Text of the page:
We also refer to information regarding the business process outsourcing industry, our company and our competitors from market research reports, analyst reports and other publicly available sources. Although we believe that this information is reliable, we have not independently verified the accuracy and completeness of the information. We caution you not to place undue reliance on this data.
SPECIAL NOTE REGARDING FORWARD-LOOKING STATEMENTS
This annual report contains “forward-looking statements” that are based on our current expectations, assumptions, estimates and projections about our company and our industry. The forward-looking statements are subject to various risks and uncertainties. Generally, these forward-looking statements can be identified by the use of forward-looking terminology such as “anticipate,” “believe,” “estimate,” “expect,” “intend,” “will,” “project,” “seek,” “should” and similar expressions. Those statements include, among other things, the discussions of our business strategy and expectations concerning our market position, future operations, margins, profitability, liquidity and capital resources. We caution you that reliance on any forward-looking statement involves risks and uncertainties, and that although we believe that the assumptions on which our forward-looking statements are based are reasonable, any of those assumptions could prove to be inaccurate, and, as a result, the forward-looking statements based on those assumptions could be materially incorrect. These factors include but are not limited to:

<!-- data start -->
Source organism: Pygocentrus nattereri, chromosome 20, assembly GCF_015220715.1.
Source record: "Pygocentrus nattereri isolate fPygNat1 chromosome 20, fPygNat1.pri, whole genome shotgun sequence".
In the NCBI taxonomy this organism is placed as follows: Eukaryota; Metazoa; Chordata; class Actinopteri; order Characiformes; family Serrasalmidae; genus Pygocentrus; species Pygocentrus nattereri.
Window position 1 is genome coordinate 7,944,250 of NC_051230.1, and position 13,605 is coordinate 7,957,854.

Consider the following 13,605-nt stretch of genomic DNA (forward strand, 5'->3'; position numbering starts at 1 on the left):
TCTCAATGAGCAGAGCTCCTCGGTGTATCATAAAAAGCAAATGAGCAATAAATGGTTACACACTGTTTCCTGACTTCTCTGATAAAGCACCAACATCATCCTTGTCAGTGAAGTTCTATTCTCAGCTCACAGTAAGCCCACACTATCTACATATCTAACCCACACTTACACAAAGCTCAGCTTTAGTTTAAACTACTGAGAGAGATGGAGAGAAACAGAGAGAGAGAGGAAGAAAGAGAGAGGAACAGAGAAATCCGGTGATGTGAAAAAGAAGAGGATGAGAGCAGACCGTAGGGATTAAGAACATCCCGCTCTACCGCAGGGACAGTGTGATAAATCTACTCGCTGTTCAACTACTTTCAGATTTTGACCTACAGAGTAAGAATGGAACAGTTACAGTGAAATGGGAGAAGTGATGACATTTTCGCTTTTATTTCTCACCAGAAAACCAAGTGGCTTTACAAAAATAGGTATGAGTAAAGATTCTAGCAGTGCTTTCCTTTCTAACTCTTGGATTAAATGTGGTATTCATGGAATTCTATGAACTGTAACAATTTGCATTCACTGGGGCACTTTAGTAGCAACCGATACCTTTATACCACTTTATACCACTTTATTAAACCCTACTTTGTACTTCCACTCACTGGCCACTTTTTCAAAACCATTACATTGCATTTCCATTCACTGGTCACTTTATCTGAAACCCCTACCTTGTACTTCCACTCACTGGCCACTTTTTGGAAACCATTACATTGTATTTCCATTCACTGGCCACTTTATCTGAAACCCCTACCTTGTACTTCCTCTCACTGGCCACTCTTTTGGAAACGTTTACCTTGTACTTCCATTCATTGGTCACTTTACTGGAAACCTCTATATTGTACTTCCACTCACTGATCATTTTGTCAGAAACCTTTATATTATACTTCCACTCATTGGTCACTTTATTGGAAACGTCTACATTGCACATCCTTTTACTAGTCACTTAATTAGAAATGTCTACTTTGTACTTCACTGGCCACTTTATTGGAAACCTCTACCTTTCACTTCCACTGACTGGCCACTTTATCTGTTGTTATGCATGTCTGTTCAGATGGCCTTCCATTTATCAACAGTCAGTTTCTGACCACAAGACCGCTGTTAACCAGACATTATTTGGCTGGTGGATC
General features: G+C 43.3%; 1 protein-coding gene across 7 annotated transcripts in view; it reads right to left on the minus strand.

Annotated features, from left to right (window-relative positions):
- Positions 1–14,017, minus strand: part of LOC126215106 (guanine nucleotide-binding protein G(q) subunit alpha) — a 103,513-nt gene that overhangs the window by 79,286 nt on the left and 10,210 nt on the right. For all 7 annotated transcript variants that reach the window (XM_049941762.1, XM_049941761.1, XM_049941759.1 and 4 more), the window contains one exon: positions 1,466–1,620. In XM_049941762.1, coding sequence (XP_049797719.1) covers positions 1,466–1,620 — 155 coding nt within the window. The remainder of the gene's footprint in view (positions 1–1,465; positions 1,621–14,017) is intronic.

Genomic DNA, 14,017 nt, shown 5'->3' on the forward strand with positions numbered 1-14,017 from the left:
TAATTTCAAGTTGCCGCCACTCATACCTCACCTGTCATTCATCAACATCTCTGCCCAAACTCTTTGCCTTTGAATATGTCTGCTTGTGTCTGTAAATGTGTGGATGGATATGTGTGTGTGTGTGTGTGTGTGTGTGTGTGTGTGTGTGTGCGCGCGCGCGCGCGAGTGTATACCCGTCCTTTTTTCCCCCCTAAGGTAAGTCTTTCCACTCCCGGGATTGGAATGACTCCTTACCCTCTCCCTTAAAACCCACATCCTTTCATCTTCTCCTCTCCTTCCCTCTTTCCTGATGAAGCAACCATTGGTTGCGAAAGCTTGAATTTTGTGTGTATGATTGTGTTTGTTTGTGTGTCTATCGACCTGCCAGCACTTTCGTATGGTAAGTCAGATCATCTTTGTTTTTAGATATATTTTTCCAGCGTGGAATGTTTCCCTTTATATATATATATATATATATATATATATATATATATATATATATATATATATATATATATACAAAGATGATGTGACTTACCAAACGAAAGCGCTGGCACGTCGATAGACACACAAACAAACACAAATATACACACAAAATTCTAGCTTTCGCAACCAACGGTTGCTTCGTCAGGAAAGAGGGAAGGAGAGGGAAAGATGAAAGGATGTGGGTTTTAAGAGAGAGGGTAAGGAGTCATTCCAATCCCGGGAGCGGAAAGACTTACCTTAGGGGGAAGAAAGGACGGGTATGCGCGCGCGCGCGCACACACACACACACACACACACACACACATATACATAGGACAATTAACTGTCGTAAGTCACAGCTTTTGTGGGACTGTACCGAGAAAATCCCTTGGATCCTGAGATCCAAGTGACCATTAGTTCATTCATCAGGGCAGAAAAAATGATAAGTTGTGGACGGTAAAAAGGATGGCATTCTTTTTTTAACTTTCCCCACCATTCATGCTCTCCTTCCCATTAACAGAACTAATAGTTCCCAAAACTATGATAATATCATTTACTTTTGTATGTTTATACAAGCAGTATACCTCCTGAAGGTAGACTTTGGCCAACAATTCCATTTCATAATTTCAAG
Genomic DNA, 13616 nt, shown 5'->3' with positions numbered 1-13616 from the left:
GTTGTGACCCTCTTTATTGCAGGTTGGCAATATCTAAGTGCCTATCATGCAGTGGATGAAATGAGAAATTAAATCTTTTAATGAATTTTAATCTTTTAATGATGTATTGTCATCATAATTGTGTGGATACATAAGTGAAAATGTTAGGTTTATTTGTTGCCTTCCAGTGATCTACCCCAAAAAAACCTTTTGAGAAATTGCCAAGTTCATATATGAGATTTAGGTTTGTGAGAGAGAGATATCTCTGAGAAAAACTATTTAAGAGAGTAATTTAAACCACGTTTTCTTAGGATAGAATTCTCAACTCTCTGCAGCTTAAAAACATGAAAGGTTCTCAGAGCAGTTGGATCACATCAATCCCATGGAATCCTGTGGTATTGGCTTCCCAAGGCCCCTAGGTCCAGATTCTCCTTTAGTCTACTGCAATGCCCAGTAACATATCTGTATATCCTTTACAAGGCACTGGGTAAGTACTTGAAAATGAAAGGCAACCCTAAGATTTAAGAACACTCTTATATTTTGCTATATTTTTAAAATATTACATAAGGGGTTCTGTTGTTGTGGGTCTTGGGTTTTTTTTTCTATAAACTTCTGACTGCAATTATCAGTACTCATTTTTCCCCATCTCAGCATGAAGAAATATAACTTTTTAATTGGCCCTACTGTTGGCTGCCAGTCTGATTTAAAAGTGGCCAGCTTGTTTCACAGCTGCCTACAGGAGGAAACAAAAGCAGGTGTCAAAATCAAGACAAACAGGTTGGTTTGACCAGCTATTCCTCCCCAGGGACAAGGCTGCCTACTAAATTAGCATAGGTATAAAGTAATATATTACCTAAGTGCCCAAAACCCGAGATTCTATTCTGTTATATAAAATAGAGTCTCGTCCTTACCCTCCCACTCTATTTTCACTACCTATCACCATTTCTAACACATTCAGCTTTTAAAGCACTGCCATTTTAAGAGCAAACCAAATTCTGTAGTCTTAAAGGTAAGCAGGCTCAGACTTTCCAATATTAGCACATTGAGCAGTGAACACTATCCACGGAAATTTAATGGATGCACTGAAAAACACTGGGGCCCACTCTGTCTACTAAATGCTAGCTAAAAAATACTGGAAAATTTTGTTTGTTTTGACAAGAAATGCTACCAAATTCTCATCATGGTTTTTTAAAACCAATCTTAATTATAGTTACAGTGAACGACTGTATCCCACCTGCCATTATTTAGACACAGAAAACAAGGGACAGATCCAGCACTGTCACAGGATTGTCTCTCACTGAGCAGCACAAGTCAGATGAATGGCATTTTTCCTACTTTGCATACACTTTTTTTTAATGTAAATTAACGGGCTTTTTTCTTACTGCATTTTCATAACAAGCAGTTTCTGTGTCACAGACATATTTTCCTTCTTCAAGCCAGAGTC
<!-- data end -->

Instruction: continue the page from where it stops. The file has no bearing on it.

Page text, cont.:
technological innovation;
 
  telecommunications or technology disruptions;
 
  future regulatory actions and conditions in our operating areas;
 
  our dependence on a limited number of clients in a limited number of industries;
 
  our ability to attract and retain clients;